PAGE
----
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Firewood Inquisitor
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438 Posts
Discussion Starter #1
A while back I bought the plastic casting kit from Penn State as well as some shredded money, I figured some financial guys might like a money pen. I'm having trouble understanding how to go about making the blank though. If I take a square mold and fill it with the resin mixed with the shredded money then when I turn it down there will be bits of paper breaking the surface of the pen and I'd rather have an unbroken shiny surface.

So for those of you who have cast their own blanks with random material - do you just live with the decorative material breaking the surface or do you do something else to keep it smooth and shiny?
 

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James Daschel
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96 Posts
First, if you cast a money blank you WILL NEED to use a pressure pot, or these will be tons and tons of bubbles. Second, you have to use a top coat finish, such as a CA finish. Then it is all shiny. But money blanks are very very tricky to make look good. Even if you paint the hole after you drill it to cover over the tube. It will still look bad. So the best way is to glue a dollar bill to the tube before you glue the tube into the blank.
 

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Firewood Inquisitor
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438 Posts
Discussion Starter #3
Thanks for the info jdaschel, that was very helpful. For a pressure pot do you just buy one from someplace like Harbor Freight - does it need any modifications? What kind of pressure is needed?

I'm not in any rush on this project, just seemed like something good to do eventually.
 

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Pulling and releasing vacuum works better than pressure at getting bubbles out of resin.

I use an old pressure cooker as the chamber, with the jiggler replaced by a vacuum gauge, and a hand vacuum pump.
 

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Firewood Inquisitor
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Discussion Starter #5
I was wondering about that and when I once asked someone who does this he said that when you lower the pressure the bubbles get bigger, when you add pressure they get smaller. At what level of vacuum do the bubbles escape the resin entirely instead of just getting bigger?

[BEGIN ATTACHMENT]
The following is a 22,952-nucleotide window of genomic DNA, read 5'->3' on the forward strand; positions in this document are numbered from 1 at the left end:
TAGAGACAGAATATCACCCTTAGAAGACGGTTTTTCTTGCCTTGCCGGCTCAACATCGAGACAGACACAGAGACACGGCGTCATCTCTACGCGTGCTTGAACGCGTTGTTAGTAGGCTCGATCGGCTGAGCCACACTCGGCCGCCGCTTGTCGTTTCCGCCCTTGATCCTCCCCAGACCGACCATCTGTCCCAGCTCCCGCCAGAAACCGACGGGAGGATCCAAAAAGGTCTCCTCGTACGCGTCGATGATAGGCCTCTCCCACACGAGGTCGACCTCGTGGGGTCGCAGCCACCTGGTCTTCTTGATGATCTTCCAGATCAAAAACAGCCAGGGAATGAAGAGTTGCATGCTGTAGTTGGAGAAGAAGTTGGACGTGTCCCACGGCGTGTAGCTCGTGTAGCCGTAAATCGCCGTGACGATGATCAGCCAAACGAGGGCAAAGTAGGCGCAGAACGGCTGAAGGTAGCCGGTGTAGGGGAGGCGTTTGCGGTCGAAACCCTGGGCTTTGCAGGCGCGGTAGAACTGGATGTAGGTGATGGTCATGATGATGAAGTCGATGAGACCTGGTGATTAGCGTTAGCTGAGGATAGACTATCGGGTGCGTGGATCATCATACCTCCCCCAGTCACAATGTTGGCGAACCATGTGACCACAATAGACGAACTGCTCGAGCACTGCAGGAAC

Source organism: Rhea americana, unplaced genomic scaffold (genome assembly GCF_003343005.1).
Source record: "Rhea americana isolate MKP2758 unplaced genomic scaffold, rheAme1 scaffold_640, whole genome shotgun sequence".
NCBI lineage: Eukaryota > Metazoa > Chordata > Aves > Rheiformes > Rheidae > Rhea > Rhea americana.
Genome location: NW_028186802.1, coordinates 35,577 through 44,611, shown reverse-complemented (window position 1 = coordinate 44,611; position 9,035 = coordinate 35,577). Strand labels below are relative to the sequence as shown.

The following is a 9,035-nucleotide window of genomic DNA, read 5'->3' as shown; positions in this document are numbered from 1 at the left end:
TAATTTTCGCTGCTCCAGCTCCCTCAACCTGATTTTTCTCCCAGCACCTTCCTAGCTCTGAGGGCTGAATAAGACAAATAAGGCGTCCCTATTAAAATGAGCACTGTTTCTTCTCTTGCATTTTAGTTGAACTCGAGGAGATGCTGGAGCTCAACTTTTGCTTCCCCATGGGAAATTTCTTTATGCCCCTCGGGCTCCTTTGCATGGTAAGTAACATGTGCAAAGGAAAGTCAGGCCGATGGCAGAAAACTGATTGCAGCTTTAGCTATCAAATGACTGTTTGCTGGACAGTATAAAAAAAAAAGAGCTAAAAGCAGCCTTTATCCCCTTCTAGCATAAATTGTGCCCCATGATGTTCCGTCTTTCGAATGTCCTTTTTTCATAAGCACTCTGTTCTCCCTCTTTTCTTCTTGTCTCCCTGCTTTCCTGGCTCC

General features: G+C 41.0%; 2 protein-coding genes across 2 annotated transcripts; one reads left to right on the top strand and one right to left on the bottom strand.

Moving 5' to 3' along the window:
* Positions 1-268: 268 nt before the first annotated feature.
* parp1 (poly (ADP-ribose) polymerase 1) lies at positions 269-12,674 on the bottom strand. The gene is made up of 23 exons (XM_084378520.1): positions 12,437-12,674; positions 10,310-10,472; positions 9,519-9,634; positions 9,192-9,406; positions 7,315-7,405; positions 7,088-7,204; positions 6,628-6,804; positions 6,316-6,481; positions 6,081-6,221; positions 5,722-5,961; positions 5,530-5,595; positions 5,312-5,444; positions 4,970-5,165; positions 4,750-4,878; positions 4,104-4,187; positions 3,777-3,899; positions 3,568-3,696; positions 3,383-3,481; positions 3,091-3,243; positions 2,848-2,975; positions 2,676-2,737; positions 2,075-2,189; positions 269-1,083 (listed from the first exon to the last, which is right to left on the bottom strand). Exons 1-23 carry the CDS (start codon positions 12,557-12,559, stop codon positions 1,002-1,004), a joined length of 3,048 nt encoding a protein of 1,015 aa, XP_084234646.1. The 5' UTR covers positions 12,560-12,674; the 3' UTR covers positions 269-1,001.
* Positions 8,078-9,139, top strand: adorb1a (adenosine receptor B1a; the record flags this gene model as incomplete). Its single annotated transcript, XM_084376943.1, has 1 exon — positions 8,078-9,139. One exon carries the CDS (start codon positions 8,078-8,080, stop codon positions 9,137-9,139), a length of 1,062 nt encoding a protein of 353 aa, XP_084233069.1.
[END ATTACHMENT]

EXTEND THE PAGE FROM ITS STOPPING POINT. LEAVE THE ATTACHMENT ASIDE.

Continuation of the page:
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I usually do five or six cycles. Full vacuum, let it (and my hand) rest for a few minutes, release the vacuum, and then do another cycle.

How many cycles is needed is dependent on how thick the casting is, and how viscous the resin is.
 

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jigs-n-fixtures said:
I usually do five or six cycles. Full vacuum, let it (and my hand) rest for a few minutes, release the vacuum, and then do another cycle.

How many cycles is needed is dependent on how thick the casting is, and how viscous the resin is.
I started using vacuum back in my model railroad days to cast epoxy parts for scratch built engines, and have stayed with it. Because I understand it, I use it.

IMHO: The vacuum lets you get all the bubbles out, pressurizing just makes the bubbles smaller and leaves voids you have to deal with later.
 

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James Daschel
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For casting embedded objects, such as shredded the best way is to use pressure. It will force the resin into all the nook and crannies of the shreds and will make it solid. As for the pressure pot. The harbor freight one works good. You will have to take the fitting off, and replace them with a pressure quick connect, and a ball valve, and cap the other side. You will need to also level out the bottom of the pot. I took a drain cover, cut the corners off and put that in the bottom of the pot to relatively level it out.
And you said that you we weren't in a hurry. But you should do this before your resin goes bad. I think PR shelf life is about a year. But who knows how long it was sitting around at PSI
 
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